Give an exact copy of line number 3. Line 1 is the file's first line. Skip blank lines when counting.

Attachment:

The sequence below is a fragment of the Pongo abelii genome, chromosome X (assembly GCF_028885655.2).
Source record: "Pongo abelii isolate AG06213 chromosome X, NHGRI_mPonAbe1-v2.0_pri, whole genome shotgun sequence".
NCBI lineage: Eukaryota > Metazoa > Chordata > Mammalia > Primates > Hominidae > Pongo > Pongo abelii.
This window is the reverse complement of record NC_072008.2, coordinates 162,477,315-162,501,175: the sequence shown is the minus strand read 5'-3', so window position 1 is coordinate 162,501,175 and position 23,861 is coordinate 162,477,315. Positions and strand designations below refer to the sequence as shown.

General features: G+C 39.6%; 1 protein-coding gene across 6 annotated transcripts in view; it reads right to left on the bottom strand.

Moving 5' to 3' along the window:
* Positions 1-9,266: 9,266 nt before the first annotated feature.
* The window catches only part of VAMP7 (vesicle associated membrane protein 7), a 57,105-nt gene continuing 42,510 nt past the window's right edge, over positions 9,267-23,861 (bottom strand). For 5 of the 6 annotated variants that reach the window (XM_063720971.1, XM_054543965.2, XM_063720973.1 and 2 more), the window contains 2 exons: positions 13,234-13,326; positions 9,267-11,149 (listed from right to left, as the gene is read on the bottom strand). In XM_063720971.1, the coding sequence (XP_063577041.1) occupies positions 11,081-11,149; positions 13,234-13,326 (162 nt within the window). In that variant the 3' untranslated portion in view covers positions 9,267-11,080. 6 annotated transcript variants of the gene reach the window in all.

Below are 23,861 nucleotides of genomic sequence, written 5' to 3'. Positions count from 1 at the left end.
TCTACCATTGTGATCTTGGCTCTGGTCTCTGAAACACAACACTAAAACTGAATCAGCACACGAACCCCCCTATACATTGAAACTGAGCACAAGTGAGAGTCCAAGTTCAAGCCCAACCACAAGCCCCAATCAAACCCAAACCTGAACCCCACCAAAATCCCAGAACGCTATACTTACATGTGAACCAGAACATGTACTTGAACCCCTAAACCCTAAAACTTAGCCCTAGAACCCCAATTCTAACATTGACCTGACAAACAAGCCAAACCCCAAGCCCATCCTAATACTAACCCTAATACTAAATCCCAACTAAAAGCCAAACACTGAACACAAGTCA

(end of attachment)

NCBI lineage: Eukaryota > Metazoa > Chordata > Mammalia > Primates > Hominidae > Pongo > Pongo abelii.